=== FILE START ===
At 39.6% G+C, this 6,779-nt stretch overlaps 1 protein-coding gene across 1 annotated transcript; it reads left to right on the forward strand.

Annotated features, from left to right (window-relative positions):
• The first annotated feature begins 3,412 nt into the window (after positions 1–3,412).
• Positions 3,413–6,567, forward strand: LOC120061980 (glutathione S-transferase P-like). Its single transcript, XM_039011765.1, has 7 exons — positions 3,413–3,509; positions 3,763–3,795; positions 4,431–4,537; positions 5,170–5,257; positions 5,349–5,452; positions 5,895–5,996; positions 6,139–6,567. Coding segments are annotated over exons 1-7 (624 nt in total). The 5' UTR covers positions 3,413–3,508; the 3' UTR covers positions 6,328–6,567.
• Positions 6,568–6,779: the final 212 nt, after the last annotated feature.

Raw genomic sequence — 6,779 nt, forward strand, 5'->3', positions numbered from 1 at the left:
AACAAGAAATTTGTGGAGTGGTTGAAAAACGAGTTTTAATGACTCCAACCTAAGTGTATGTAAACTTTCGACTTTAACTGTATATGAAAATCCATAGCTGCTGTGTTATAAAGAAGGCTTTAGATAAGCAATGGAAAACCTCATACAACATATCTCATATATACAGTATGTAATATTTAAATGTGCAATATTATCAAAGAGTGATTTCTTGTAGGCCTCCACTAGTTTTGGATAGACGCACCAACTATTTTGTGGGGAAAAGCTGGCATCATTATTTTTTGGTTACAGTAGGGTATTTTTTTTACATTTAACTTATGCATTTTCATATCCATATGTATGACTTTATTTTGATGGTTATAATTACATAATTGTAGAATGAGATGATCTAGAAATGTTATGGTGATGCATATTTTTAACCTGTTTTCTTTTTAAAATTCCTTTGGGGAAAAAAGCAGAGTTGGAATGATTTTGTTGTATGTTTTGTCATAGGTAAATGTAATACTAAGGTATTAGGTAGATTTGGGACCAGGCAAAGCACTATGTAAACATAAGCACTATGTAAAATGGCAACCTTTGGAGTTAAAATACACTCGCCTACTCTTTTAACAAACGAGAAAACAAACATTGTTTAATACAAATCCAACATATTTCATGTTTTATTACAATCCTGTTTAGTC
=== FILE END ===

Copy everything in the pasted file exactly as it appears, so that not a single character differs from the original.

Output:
At 39.6% G+C, this 6,779-nt stretch overlaps 1 protein-coding gene across 1 annotated transcript; it reads left to right on the forward strand.

Annotated features, from left to right (window-relative positions):
• The first annotated feature begins 3,412 nt into the window (after positions 1–3,412).
• Positions 3,413–6,567, forward strand: LOC120061980 (glutathione S-transferase P-like). Its single transcript, XM_039011765.1, has 7 exons — positions 3,413–3,509; positions 3,763–3,795; positions 4,431–4,537; positions 5,170–5,257; positions 5,349–5,452; positions 5,895–5,996; positions 6,139–6,567. Coding segments are annotated over exons 1-7 (624 nt in total). The 5' UTR covers positions 3,413–3,508; the 3' UTR covers positions 6,328–6,567.
• Positions 6,568–6,779: the final 212 nt, after the last annotated feature.

Raw genomic sequence — 6,779 nt, forward strand, 5'->3', positions numbered from 1 at the left:
AACAAGAAATTTGTGGAGTGGTTGAAAAACGAGTTTTAATGACTCCAACCTAAGTGTATGTAAACTTTCGACTTTAACTGTATATGAAAATCCATAGCTGCTGTGTTATAAAGAAGGCTTTAGATAAGCAATGGAAAACCTCATACAACATATCTCATATATACAGTATGTAATATTTAAATGTGCAATATTATCAAAGAGTGATTTCTTGTAGGCCTCCACTAGTTTTGGATAGACGCACCAACTATTTTGTGGGGAAAAGCTGGCATCATTATTTTTTGGTTACAGTAGGGTATTTTTTTTACATTTAACTTATGCATTTTCATATCCATATGTATGACTTTATTTTGATGGTTATAATTACATAATTGTAGAATGAGATGATCTAGAAATGTTATGGTGATGCATATTTTTAACCTGTTTTCTTTTTAAAATTCCTTTGGGGAAAAAAGCAGAGTTGGAATGATTTTGTTGTATGTTTTGTCATAGGTAAATGTAATACTAAGGTATTAGGTAGATTTGGGACCAGGCAAAGCACTATGTAAACATAAGCACTATGTAAAATGGCAACCTTTGGAGTTAAAATACACTCGCCTACTCTTTTAACAAACGAGAAAACAAACATTGTTTAATACAAATCCAACATATTTCATGTTTTATTACAATCCTGTTTAGTC